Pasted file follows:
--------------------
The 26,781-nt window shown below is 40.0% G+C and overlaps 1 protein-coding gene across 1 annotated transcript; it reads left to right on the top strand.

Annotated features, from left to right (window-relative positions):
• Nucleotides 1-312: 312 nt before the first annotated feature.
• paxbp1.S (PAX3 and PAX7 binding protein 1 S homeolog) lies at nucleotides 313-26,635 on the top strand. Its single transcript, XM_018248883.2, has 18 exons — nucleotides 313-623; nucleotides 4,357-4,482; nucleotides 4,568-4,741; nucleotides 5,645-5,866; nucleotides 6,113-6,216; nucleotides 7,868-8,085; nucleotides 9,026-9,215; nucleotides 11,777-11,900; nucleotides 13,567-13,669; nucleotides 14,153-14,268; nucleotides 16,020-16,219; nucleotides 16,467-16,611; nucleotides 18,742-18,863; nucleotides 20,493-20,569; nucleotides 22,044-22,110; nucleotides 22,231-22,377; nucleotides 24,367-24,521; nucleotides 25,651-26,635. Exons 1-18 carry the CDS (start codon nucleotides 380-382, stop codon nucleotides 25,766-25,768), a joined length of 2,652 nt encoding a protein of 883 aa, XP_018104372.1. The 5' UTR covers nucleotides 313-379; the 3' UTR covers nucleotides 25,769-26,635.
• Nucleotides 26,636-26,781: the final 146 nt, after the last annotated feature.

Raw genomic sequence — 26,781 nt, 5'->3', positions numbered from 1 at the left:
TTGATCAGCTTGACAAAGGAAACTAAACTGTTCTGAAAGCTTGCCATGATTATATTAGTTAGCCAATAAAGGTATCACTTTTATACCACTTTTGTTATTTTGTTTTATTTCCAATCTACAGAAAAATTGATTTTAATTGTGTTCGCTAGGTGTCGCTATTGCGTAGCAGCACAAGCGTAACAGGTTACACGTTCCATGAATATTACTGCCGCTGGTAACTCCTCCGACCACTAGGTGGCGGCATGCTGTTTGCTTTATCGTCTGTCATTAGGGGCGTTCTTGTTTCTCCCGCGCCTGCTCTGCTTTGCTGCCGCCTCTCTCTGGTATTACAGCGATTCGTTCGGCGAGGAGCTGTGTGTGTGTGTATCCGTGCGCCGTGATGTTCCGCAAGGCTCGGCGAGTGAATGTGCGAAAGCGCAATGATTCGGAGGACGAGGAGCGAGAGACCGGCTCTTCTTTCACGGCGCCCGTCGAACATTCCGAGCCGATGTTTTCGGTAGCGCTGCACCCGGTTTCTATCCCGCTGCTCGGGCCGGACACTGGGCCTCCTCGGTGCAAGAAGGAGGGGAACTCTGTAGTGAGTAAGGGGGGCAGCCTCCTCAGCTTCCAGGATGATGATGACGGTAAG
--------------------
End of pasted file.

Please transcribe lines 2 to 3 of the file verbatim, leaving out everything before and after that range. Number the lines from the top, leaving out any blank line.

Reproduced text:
Annotated features, from left to right (window-relative positions):
• Nucleotides 1-312: 312 nt before the first annotated feature.